Immediately is March 14, as in 3.14, which is why it’s Pi Day. It’s a good time to take a look at this query from a fan on Fb who questioned what number of decimals of the mathematical fixed pi (π) NASA–JPL scientists and engineers use when making calculations:
Does JPL solely use 3.14 for its pi calculations? Or do you utilize extra decimals like say: 3.141592653589793238462643383279502884197169399375105820974944592307816406286208998628034825342117067982148086513282306647093844609550582231725359408128481117450284102701938521105559644622948954930381964428810975665933446128475648233786783165271201909145648566923460348610454326648213393607260249141273724587006606315588174881520920962829254091715364367892590360
NASA/JPL posed this query to the director and chief engineer for NASA’s Daybreak mission, Marc Rayman. Right here’s what he mentioned:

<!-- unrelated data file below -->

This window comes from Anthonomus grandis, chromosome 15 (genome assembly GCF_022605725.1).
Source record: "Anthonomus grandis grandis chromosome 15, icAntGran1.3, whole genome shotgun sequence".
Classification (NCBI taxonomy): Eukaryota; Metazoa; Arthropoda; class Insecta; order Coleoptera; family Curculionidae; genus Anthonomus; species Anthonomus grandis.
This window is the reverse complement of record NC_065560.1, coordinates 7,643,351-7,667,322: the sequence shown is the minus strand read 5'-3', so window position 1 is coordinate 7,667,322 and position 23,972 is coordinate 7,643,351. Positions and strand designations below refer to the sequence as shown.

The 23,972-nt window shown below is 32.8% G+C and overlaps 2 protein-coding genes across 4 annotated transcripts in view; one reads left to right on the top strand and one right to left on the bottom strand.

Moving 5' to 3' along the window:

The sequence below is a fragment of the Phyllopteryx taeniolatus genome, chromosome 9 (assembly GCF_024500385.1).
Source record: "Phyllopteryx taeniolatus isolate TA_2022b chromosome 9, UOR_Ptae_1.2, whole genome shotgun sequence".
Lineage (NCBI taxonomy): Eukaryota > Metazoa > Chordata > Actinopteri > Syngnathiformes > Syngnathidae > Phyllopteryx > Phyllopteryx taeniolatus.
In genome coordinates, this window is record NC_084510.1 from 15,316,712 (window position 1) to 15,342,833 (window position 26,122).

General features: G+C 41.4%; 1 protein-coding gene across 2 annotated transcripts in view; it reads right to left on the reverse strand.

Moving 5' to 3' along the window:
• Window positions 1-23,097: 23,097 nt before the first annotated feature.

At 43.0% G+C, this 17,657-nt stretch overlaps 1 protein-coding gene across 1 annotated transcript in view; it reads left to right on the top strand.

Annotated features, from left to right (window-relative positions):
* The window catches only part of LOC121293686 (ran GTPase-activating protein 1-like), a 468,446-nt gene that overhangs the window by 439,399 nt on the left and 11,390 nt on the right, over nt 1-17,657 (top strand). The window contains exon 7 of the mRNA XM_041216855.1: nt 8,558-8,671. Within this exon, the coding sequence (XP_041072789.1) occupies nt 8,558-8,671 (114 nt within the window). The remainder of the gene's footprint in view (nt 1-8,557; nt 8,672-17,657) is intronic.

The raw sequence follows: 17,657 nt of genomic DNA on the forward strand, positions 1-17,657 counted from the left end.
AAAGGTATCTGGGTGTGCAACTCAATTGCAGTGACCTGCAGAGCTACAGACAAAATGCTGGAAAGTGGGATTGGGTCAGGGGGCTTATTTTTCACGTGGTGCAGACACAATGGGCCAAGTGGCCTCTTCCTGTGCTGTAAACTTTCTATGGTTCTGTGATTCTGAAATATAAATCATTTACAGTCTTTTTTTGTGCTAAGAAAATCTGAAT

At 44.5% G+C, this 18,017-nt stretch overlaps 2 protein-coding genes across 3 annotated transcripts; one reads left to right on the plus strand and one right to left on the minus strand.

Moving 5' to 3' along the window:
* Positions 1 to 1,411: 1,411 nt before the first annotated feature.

Thanks to your query! This isn’t the primary time I’ve heard a query like this. Actually, it was posed a few years in the past by a sixth-grade science and area fanatic who was later lucky sufficient to earn a doctorate in physics and change into concerned in area exploration. His identify was Marc Rayman.
To start out, let me reply your query straight. For JPL’s highest accuracy calculations, that are for interplanetary navigation, we use 3.141592653589793. Let’s have a look at this a bit extra intently to grasp why we don’t use extra decimal locations. I believe we are able to even see that there aren’t any bodily real looking calculations scientists ever carry out for which it’s obligatory to incorporate almost as many decimal factors as you current. Contemplate these examples: